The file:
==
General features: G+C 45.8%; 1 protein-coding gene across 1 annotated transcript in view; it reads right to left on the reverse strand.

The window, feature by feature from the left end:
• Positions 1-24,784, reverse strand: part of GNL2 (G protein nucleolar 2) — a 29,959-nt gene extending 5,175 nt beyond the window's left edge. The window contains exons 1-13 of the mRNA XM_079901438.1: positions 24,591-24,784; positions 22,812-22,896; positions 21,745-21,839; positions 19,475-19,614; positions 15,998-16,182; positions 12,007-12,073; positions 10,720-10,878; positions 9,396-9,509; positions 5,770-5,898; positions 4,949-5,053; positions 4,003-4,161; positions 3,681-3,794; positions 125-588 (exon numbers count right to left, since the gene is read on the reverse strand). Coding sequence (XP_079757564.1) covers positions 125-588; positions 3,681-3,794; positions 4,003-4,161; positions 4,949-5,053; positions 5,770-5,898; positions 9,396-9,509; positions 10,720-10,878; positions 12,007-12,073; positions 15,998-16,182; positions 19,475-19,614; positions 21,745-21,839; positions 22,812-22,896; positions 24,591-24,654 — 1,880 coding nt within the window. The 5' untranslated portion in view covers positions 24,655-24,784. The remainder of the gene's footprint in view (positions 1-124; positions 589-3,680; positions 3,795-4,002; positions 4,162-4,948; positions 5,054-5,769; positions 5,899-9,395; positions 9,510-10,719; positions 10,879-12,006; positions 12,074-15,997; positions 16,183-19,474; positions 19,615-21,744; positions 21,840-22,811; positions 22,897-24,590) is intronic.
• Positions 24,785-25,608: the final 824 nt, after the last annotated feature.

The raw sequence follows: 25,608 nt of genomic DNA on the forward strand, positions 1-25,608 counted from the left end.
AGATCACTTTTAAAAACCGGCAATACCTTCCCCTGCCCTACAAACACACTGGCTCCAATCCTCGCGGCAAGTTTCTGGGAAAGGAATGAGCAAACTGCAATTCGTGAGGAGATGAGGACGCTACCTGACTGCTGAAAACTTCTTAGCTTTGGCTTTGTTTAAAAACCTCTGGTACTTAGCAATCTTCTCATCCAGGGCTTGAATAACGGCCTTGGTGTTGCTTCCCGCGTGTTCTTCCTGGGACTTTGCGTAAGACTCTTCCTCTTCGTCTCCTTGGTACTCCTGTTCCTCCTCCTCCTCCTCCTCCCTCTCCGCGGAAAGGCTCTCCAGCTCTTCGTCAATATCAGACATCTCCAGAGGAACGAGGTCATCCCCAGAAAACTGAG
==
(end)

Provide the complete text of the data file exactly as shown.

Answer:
General features: G+C 45.8%; 1 protein-coding gene across 1 annotated transcript in view; it reads right to left on the reverse strand.

The window, feature by feature from the left end:
• Positions 1-24,784, reverse strand: part of GNL2 (G protein nucleolar 2) — a 29,959-nt gene extending 5,175 nt beyond the window's left edge. The window contains exons 1-13 of the mRNA XM_079901438.1: positions 24,591-24,784; positions 22,812-22,896; positions 21,745-21,839; positions 19,475-19,614; positions 15,998-16,182; positions 12,007-12,073; positions 10,720-10,878; positions 9,396-9,509; positions 5,770-5,898; positions 4,949-5,053; positions 4,003-4,161; positions 3,681-3,794; positions 125-588 (exon numbers count right to left, since the gene is read on the reverse strand). Coding sequence (XP_079757564.1) covers positions 125-588; positions 3,681-3,794; positions 4,003-4,161; positions 4,949-5,053; positions 5,770-5,898; positions 9,396-9,509; positions 10,720-10,878; positions 12,007-12,073; positions 15,998-16,182; positions 19,475-19,614; positions 21,745-21,839; positions 22,812-22,896; positions 24,591-24,654 — 1,880 coding nt within the window. The 5' untranslated portion in view covers positions 24,655-24,784. The remainder of the gene's footprint in view (positions 1-124; positions 589-3,680; positions 3,795-4,002; positions 4,162-4,948; positions 5,054-5,769; positions 5,899-9,395; positions 9,510-10,719; positions 10,879-12,006; positions 12,074-15,997; positions 16,183-19,474; positions 19,615-21,744; positions 21,840-22,811; positions 22,897-24,590) is intronic.
• Positions 24,785-25,608: the final 824 nt, after the last annotated feature.

The raw sequence follows: 25,608 nt of genomic DNA on the forward strand, positions 1-25,608 counted from the left end.
AGATCACTTTTAAAAACCGGCAATACCTTCCCCTGCCCTACAAACACACTGGCTCCAATCCTCGCGGCAAGTTTCTGGGAAAGGAATGAGCAAACTGCAATTCGTGAGGAGATGAGGACGCTACCTGACTGCTGAAAACTTCTTAGCTTTGGCTTTGTTTAAAAACCTCTGGTACTTAGCAATCTTCTCATCCAGGGCTTGAATAACGGCCTTGGTGTTGCTTCCCGCGTGTTCTTCCTGGGACTTTGCGTAAGACTCTTCCTCTTCGTCTCCTTGGTACTCCTGTTCCTCCTCCTCCTCCTCCTCCCTCTCCGCGGAAAGGCTCTCCAGCTCTTCGTCAATATCAGACATCTCCAGAGGAACGAGGTCATCCCCAGAAAACTGAG